By analogy, Supreme Court and Ninth Circuit cases interpreting Federal Rule of Criminal Procedure 5(a) support this conclusion. Although Rule 5(a) does not apply to state cases, it sets out a standard for prompt presentment analogous to the constitutional standard as interpreted by Gerstein, 420 U.S. at 113-14, 95 S. Ct. at 862-63. See, e.g., Doulin, 662 F. Supp. at 333. The Supreme Court has indicated that Rule 5(a) prohibits police from delaying presentment of a detainee before a neutral magistrate for the purpose of interviewing the detainee. The Supreme Court held:
The scheme for initiating a federal prosecution is plainly defined. The police may not arrest upon mere suspicion but only on "probable cause." The next step in the proceeding is to arraign the arrested person before a judicial officer as quickly as possible so that he may be advised of his rights and so that the issue of probable cause may be promptly determined. The arrested person may, of course, be "booked" by the police. But he is not to be taken to police headquarters in order to carry out a process of inquiry that lends itself, even if not so designed, to eliciting damaging statements to support the arrest and ultimately his guilt.
Mallory v. United States, 354 U.S. 449, 454, 77 S. Ct. 1356, 1359, 1 L. Ed. 2d 1479 (1957). The Ninth Circuit has interpreted Mallory and Rule 5(a) to prohibit officers from delaying presentment of a detainee for the purpose of interrogation. United States v. Mayes, 417 F.2d 771, 772 (9th Cir. 1969) (holding that the delay in bringing a defendant before a magistrate was unreasonable where the three-hour interval between his arrest and the time after which a magistrate would be unavailable was devoted to questioning the defendant).3
The Supreme Court did not distinguish, as the majority here attempts to do, between interviews that merely "provide the police with basic information" and those that are "for the purpose of building a case." [Majority Opinion at 611 Indeed, the Court explicitly held that Rule 5(a) prohibits police from interviewing a suspect prior to presentment before a magistrate regardless of their purpose in conducting the interview. The police may not "carry out a process of inquiry that lends itself, even if not so designed, to eliciting damaging statements to support the arrest and ultimately his guilt." Mallory, 354 U.S. at 454, 77 S. Ct. at 1359 (emphasis added). Not only does the majority's distinction between interviewing to gather basic information and interviewing to buttress a case contravene Supreme Court authority, it is also impractical. Because the only difference between an interview conducted "for the purpose" of accumulating evidence and one conducted merely to gather information is the subjective intent of the interviewer, the majority's rule invites circumvention. A factfinder's determination whether the delay violated a detainee's constitutional rights will turn on the officers' version of their own subjective intentions in interviewing the detainee. This is particularly true because the majority's opinion virtually authorizes police to question detainees about their involvement in the alleged criminal activities. [Majority Opinion at 611] (defining the "basic information" police may seek in a pre-presentment interview to include information that will aid the police in evaluating the strength of their case) ] The majority rule may also provide overly zealous police, uncertain whether they have sufficient evidence to meet the probable cause standard but aware that a "routine" interview may uncover additional facts, with great incentive to arrest. See Llaguno, 763 F.2d at 1568 ("The only reason for delay in bringing [the defendant] before a magistrate was that the police hoped to build a case against [him] while he was in jail.... [To allow such detentions] would inject an element alien to our system--imprisonment on suspicion, while the police look for evidence to confirm their suspicion.").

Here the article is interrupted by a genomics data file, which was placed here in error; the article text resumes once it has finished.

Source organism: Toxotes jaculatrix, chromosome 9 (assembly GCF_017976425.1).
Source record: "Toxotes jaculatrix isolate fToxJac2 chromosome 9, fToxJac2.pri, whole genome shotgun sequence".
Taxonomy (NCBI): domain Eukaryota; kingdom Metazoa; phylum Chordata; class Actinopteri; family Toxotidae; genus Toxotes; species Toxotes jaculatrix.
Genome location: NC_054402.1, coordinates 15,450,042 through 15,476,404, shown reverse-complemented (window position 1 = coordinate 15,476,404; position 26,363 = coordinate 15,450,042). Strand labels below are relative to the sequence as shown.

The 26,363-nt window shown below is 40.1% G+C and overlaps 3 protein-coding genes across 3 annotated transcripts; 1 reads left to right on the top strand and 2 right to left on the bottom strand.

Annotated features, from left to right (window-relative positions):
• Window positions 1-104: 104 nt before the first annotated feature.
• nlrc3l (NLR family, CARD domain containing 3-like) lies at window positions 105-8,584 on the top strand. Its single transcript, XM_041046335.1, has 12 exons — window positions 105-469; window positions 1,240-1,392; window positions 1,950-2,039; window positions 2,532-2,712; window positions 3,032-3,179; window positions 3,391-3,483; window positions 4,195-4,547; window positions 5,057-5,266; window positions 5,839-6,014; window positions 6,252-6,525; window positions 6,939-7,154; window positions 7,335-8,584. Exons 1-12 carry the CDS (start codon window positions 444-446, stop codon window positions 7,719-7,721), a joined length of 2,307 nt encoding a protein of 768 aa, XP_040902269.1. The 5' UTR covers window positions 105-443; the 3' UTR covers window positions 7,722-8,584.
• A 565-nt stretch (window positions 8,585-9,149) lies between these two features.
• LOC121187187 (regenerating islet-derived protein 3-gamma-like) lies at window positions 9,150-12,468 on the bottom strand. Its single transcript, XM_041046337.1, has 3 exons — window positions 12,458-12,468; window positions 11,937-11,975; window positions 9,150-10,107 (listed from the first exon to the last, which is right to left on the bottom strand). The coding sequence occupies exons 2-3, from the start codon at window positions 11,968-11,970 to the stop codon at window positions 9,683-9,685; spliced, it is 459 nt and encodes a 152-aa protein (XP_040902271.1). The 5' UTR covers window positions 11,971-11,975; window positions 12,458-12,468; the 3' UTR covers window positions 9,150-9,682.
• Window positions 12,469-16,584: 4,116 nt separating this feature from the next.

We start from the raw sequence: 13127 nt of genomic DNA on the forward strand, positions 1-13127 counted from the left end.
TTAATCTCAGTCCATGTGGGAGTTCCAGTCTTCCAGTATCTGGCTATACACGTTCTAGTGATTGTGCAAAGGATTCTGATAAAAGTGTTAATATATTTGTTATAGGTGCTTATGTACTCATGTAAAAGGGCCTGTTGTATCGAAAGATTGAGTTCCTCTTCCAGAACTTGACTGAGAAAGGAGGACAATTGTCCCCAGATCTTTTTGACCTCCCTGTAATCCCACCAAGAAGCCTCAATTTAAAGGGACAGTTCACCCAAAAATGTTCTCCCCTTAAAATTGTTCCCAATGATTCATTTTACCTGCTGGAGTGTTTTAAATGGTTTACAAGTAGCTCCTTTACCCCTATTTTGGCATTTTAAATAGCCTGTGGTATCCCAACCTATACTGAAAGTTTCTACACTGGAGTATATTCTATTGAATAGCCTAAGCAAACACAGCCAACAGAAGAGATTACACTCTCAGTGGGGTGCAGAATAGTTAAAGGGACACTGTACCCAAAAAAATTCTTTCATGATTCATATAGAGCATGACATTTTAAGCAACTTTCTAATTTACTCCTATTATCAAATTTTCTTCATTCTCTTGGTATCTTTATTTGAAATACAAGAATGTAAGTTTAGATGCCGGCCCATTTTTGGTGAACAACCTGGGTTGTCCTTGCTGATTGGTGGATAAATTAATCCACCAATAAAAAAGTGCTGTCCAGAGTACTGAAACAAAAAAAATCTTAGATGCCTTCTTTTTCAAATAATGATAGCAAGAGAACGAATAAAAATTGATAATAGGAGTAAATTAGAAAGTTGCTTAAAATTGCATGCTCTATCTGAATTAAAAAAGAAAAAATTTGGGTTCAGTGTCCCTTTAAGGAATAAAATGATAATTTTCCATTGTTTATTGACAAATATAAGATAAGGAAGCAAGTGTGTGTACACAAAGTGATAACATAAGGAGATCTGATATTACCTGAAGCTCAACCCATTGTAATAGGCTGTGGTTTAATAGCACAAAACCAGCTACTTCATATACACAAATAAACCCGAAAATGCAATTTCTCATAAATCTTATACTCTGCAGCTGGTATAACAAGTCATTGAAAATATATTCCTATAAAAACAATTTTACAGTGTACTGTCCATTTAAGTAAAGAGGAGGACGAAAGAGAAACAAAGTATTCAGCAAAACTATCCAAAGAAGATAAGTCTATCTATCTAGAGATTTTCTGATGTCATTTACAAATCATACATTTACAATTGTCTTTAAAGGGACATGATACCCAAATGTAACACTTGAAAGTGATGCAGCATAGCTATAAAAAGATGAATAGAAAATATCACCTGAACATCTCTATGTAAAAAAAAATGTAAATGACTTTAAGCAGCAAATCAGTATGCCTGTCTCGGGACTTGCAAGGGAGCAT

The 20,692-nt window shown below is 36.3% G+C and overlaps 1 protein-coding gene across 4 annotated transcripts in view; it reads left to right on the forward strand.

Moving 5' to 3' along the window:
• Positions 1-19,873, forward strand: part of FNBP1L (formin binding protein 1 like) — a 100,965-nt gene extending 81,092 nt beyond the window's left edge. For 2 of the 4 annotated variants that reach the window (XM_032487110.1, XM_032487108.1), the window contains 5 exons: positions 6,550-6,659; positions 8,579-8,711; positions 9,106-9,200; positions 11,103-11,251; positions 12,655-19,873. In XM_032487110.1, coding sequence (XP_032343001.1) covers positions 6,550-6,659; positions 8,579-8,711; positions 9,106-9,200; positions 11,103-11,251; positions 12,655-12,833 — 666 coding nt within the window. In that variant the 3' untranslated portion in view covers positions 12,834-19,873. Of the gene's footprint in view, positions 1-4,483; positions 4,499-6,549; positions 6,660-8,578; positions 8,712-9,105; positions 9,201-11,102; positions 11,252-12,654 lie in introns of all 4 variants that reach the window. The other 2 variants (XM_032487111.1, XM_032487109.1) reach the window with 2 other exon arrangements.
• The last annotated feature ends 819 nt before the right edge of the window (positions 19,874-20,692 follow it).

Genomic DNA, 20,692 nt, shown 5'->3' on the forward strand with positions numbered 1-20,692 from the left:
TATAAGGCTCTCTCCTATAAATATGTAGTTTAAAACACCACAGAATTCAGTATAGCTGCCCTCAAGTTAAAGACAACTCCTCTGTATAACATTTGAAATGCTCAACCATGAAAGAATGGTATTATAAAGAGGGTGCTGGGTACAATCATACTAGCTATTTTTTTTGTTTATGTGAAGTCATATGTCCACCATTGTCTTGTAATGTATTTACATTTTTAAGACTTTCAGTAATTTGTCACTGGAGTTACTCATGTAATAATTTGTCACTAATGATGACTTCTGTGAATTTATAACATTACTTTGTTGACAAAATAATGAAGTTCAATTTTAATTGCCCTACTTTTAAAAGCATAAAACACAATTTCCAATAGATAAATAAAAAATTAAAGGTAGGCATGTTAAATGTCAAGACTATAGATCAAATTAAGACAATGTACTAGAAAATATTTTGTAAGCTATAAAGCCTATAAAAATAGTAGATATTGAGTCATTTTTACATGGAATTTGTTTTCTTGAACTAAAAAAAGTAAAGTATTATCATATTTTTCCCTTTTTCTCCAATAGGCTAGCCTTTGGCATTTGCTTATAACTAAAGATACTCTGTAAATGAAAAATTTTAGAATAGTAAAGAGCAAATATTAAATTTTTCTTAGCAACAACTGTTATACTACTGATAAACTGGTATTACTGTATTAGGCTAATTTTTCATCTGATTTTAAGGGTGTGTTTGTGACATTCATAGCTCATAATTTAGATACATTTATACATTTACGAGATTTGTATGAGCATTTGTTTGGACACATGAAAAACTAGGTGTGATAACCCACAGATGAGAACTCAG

The majority asserts that the police have an important interest in interviewing a detainee because an interview "may inform the police of the suspect's identity, residence, competence, [ ] whether it is safe to release the suspect pending further proceedings," and whether to charge the suspect. [Majority Opinion at 611]4 The majority fails, however, to identify what interest the police have in interviewing the detainee prior to presentment before a neutral magistrate to determine whether the police have probable cause to detain the individual at all. An interview, like other information-gathering functions, could as easily and efficiently be performed after presentment as before. Indeed, should the magistrate determine that the police did not have probable cause to arrest the detainee, a prompt probable cause hearing would obviate the need to perform these information-gathering tasks. To the extent that the officers' purpose in interviewing the suspect is to gather information to strengthen their showing of probable cause, their purpose is clearly unconstitutional, as the majority acknowledges. [Majority opinion at 612] Gerstein, 420 U.S. at 120 n. 21, 95 S. Ct. at 866 n. 21; Llaguno, 763 F.2d at 1568. The police do not have a sufficient interest in interviewing a detainee prior to a probable cause hearing to justify a possibly unwarranted extension of the intrusion on an individual's liberty caused by detention.